Studying the impact of dynamic disorder on charge transport in MOFs combining machine-learned force fields with the calculation of electronic couplings using DFT
Charge transport in organic semiconductors is crucially impacted by the relative arrangement of neighboring molecules, as it determines the electronic coupling between the molecules and, thus, carrier hopping rates and crystal electron effective masses. As we have shown recently, there is a natural tendency in organic semiconductors to minimize the said electronic coupling, as this also reduces the exchange repulsion between the molecules. Here, metal-organic frameworks (MOFs) and covalent organic frameworks (COFs) offer the possibility to use their 3D network structure for positioning semiconducting molecules such that this problem can be overcome. Consequently, by a careful framework design, the semiconducting building blocks can be arranged in a strong-coupling configuration. This is comparably straightforward to show for the static case. At room temperature, the thermally triggered displacement amplitudes of the involved building blocks can, however, become relatively large. This calls for an improved description of the situation including dynamic disorder. During the present thesis, for systematically varied network structures this will be studied by analyzing the time-dependent couplings along molecular dynamics trajectories calculated using highly accurate machine-learned force fields.
Machine-Learning Physical Equations from kMC Simulations
Machine-Learning Physical Equations from kMC Simulations
Contact: Oliver Hofmann (email@example.com)
Computational Prediction of Optimal Growth Conditions of Organic Thin Films
Organic thin films play an important role in many applications, ranging from OLED-TVs and mobile phone displays to mechanically flexible photovoltaic cells. A particular challenge for these materials, however, is that they can assume many different structures (polymorphs), with substantially different properties. Which polymorph forms in a particular experiment is strongly dependent on the processing conditions, which are often optimized in a long, tedious and incredibly boring process by trial and error.
Understanding thermal transport in OSCs and MOFs using highly accurate machine-learned force-fields
Thermal transport is of distinct relevance for most technological applications of materials. This is particularly true for organic semiconductors (OSCs) and metal-organic frameworks (MOFs). In the course of the advertised theses (one for OSCs and one for MOFs) we will use our recently developed strategy for calculating thermal transport properties of complex materials employing non-equilibrium molecular dynamics (NEMD) with highly accurate, system-sepcifically parametrized force fields. The said force fields will be obtained combining on-the-fly machine learning approaches based on periodic DFT codes with highly efficient moment-tensor potentials. The NEMD simulations analyze thermal transport in real space. As an alternative approach, the machine-learned potentials will also be used for accurately calculating phonon properties, which - when combined with the Boltzmann Transport Equation - allow analyzing thermal transport in reciprocal space.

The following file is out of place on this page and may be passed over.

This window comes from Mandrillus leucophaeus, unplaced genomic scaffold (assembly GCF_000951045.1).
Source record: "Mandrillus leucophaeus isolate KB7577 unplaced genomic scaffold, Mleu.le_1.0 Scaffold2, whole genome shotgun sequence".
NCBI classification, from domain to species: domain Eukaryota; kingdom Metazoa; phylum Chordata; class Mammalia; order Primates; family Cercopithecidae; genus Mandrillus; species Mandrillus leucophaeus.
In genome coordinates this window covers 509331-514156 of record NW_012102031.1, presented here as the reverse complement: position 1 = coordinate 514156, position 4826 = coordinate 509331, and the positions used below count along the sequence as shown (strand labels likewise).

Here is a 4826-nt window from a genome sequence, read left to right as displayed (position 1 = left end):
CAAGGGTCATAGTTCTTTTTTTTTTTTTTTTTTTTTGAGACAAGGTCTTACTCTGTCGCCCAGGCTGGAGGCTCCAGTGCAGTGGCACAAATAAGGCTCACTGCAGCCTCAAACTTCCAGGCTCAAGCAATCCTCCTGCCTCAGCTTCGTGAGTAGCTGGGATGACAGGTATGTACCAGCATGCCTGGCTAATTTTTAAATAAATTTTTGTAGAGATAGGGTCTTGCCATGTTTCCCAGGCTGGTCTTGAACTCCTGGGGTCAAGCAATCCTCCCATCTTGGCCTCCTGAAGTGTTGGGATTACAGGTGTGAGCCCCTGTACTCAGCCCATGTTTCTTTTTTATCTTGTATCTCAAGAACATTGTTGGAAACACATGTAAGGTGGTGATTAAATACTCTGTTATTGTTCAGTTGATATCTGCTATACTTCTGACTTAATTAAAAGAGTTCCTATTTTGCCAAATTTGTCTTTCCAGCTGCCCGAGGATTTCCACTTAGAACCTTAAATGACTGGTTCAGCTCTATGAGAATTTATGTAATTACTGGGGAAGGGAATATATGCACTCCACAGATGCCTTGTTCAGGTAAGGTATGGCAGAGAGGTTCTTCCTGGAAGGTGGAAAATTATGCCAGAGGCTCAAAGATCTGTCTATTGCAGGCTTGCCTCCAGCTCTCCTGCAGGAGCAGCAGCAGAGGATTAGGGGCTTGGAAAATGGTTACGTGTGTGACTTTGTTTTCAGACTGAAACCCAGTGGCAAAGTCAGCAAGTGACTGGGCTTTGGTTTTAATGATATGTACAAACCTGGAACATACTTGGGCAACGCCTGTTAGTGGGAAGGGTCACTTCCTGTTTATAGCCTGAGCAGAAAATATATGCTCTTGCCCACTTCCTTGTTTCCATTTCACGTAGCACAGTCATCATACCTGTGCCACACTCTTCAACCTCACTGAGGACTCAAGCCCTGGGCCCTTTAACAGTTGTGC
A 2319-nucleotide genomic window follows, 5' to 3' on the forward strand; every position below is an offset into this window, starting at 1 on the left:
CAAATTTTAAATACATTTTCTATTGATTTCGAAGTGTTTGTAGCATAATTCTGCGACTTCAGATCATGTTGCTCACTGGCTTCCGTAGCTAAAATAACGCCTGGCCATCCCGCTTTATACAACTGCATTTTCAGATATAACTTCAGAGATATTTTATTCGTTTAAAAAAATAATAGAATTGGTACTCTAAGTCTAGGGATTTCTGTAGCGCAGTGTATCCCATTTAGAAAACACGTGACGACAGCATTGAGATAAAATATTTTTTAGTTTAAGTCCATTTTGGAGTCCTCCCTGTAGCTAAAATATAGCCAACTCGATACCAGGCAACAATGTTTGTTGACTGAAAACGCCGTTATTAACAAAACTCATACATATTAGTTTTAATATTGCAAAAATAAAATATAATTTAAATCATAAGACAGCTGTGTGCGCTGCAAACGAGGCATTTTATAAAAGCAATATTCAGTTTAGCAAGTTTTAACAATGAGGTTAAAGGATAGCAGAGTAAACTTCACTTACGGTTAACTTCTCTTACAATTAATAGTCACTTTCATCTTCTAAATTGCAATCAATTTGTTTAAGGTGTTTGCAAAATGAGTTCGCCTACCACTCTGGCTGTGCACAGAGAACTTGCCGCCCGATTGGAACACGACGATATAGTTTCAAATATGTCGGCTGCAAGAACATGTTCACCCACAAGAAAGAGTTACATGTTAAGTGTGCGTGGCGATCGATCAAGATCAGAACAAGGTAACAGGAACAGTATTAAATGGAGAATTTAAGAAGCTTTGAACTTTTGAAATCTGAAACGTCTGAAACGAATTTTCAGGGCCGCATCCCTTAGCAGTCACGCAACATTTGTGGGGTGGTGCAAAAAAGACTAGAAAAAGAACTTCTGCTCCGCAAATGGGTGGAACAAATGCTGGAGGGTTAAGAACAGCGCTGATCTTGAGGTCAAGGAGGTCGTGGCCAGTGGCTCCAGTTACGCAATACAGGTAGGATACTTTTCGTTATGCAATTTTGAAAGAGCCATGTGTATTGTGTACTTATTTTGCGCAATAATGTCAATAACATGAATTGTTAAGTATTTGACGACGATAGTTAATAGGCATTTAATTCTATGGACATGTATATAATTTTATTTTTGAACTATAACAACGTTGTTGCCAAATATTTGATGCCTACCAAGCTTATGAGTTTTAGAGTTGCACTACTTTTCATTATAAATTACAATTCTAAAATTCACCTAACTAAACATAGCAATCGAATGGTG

Proof of surface crystallisation for anthraquinone
The preparation of anthraquinone thin films is performed by solution processing. The first step is the preparation of a dissolution of the molecule anthraquinone with a solvent (like tetrahydrofuran, toluene, chloroform, a.o.) and the second step is the deposition of the dissolution at a substrate surface by drop casting, dip-coating or spin coating. After evaporation of the solvents crystals of anthraquinone remain at the substrates surface. Two different mechanisms are assumed for the crystallization process at the substrates surface. On one hand the nucleation of crystals happens in the solution, crystals grow in the solution due to supersaturation and finally crystals remain at the substrate surface after the evaporation of the substrate. On the other hand, nucleation of the crystals happens at the substrate surface and the crystal nuclei grow und the expense of the molecules in the solution. The thesis should separate these two effects of surface crystallization on basis of anthraquinone thin films.
Physics-Informed Deep Learning for Reactive Gas Transport in Paper
Simulating the transport of gasses such as organic volatile molecules through porous media is challenging when the complex geometry of real systems has to be considered, especially when transport is accompanied by sorption and/or chemical reactions. This complexity in geometry challenges traditional numerical solvers in their ability to capture the intricate details of the system in an accurate yet feasible manner.
Preparation of a photonic single crystal
The first part of the work is the preparation of a photonic single crystal by 3D printing technique. 3-dimensional stacking of piles will provide a periodic lattice with periodicity in the range of 1 µm, a characteristic length comparable with the wavelength of visible light. In a subsequent step en experimental set-up have to be built to perform diffraction experiments using visible light. Geometries of classical X-ray diffraction techniques will be used using white light (Laue diffraction) or monochromatic light (single crystal diffraction by using a four circle goniometer).
The molecule HATCN is a strong electron acceptor that is commercially used in OLEDs to modify the property of metal substrates. Adsorbed on silver, this molecule shows unusual, fascinating physics. At low coverage, the molecule forms honeycomb patterns, which can be exploited as epitaxial growth template. When the coverage is increased, however, the first monolayer rearranges. This drastically changes the material properties, in particular the system’s work function.